A Teach Me How To Dewey production
We’re really doing it, buddies! Teach Me How To Dewey (aka the Dewey Domination System, aka Operation Climb Mountain Dewey) is in effect, library card at the ready to check out some sweet books, and maybe a movie or two if we’re feeling lucky. Generally, each post that explores a new Dewey ten-spot will have an overview of the section along with some commentary from the Dewer (that’s the Dewey doer) and 3 featured books (Dew3? Book Drops of Dewey?). These books won’t necessarily be the best of their bunch, but rather representative or quirky titles the average patron otherwise wouldn’t have discovered. Shall we begin?
- 000 Generalities
- 000 Computer science, knowledge & general works
- 001 Knowledge
- 002 The book (i.e. Meta writings about books)
- 003 Systems
- 004 Data processing & computer science
- 005 Computer programming, programs & data
- 006 Special computer methods
- 007 [Unassigned]
- 008 [Unassigned]
- 009 [Unassigned]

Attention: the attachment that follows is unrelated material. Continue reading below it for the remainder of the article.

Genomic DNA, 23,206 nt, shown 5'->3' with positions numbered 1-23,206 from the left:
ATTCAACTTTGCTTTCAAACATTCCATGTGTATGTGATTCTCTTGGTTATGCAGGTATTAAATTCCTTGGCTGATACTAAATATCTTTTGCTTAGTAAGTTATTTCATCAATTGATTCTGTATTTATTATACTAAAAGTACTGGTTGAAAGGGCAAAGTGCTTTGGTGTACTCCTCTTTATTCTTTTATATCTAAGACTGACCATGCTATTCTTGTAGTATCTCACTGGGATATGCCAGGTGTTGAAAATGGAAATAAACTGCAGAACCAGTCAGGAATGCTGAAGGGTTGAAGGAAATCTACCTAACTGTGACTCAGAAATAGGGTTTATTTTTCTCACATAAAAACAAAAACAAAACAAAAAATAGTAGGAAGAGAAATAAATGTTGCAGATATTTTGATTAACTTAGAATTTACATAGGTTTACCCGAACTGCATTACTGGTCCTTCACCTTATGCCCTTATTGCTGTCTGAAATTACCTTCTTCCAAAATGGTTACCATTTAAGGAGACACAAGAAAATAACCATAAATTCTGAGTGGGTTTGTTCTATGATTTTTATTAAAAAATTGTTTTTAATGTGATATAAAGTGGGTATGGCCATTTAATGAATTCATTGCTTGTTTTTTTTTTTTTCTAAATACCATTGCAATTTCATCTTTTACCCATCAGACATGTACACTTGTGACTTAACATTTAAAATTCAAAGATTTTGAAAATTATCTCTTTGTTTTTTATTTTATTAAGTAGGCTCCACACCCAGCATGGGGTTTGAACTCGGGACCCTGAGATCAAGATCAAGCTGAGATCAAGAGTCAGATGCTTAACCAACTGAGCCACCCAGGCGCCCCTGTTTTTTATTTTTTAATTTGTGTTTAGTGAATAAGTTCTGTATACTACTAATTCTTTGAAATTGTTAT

There I was, all excited to begin the great Dewey quest when, after an intriguing start in the “generalities” section, I got deluged by shelf after shelf of booktorials on “information systems” and Microsoft Word 2003 and other software guides that were already obsolete like three months after publication. If someone was starting at zero with Dewey and work their way up (like, say, a first-time library patron browsing for books or a librarian blogging about super cool things like classification systems), they probably wouldn’t be hooked yet. The section on “the book” is probably popular among librarians and bibliophiles, but even that didn’t have enough in my library’s stacks for me to linger.
And yet, in the very first leg of the journey we have already encountered the mythical Unassigned areas. I like to think of them as the Elephant’s Graveyard of Dewey. (The Librarian King GIF in 3… 2…) So mysterious yet full of power and portent. What book bones lay there? Will any new subsection dare enter that haunted terrain?
Oh, I just can’t wait for 010.
Wrong: Why Experts* Keep Failing Us–and How to Know When Not to Trust Them
by David Freedman
Dewey: 001 FRE
Random Sentence: “Okay, so lousy research can slip past peer review into journals.”
Aliens Among Us
by Ruth Montgomery
Dewey: 001.94 MON
Random Sentence: “Their fleet is smaller than the Ashtar group, but equally dedicated to helping earthlings.”
The Smithsonian Book of Books
by Michael Olmert
Dewey: 002 OLM
Random Sentence: “Such men often became moralistic, platitudinous bores.”